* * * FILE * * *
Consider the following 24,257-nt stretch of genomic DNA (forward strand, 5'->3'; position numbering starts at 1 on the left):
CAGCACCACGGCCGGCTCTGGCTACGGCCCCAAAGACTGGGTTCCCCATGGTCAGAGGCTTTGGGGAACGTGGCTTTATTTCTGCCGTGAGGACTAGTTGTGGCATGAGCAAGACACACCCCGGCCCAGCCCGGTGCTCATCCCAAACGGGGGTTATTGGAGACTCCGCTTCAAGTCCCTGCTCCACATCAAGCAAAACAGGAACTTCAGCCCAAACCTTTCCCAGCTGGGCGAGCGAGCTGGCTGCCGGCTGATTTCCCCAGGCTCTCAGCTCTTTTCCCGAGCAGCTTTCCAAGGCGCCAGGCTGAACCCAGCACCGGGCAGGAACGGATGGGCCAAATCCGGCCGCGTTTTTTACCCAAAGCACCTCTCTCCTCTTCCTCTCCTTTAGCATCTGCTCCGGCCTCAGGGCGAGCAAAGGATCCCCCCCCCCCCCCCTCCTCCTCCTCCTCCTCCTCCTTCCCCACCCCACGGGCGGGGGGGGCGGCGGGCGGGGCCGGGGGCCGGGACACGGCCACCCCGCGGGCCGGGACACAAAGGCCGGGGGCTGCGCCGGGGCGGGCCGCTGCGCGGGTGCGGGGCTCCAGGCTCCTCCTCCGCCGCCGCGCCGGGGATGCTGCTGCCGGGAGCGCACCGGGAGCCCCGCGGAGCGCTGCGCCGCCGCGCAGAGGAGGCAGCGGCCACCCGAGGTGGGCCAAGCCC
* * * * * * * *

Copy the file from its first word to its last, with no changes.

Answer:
Consider the following 24,257-nt stretch of genomic DNA (forward strand, 5'->3'; position numbering starts at 1 on the left):
CAGCACCACGGCCGGCTCTGGCTACGGCCCCAAAGACTGGGTTCCCCATGGTCAGAGGCTTTGGGGAACGTGGCTTTATTTCTGCCGTGAGGACTAGTTGTGGCATGAGCAAGACACACCCCGGCCCAGCCCGGTGCTCATCCCAAACGGGGGTTATTGGAGACTCCGCTTCAAGTCCCTGCTCCACATCAAGCAAAACAGGAACTTCAGCCCAAACCTTTCCCAGCTGGGCGAGCGAGCTGGCTGCCGGCTGATTTCCCCAGGCTCTCAGCTCTTTTCCCGAGCAGCTTTCCAAGGCGCCAGGCTGAACCCAGCACCGGGCAGGAACGGATGGGCCAAATCCGGCCGCGTTTTTTACCCAAAGCACCTCTCTCCTCTTCCTCTCCTTTAGCATCTGCTCCGGCCTCAGGGCGAGCAAAGGATCCCCCCCCCCCCCCCTCCTCCTCCTCCTCCTCCTCCTTCCCCACCCCACGGGCGGGGGGGGCGGCGGGCGGGGCCGGGGGCCGGGACACGGCCACCCCGCGGGCCGGGACACAAAGGCCGGGGGCTGCGCCGGGGCGGGCCGCTGCGCGGGTGCGGGGCTCCAGGCTCCTCCTCCGCCGCCGCGCCGGGGATGCTGCTGCCGGGAGCGCACCGGGAGCCCCGCGGAGCGCTGCGCCGCCGCGCAGAGGAGGCAGCGGCCACCCGAGGTGGGCCAAGCCC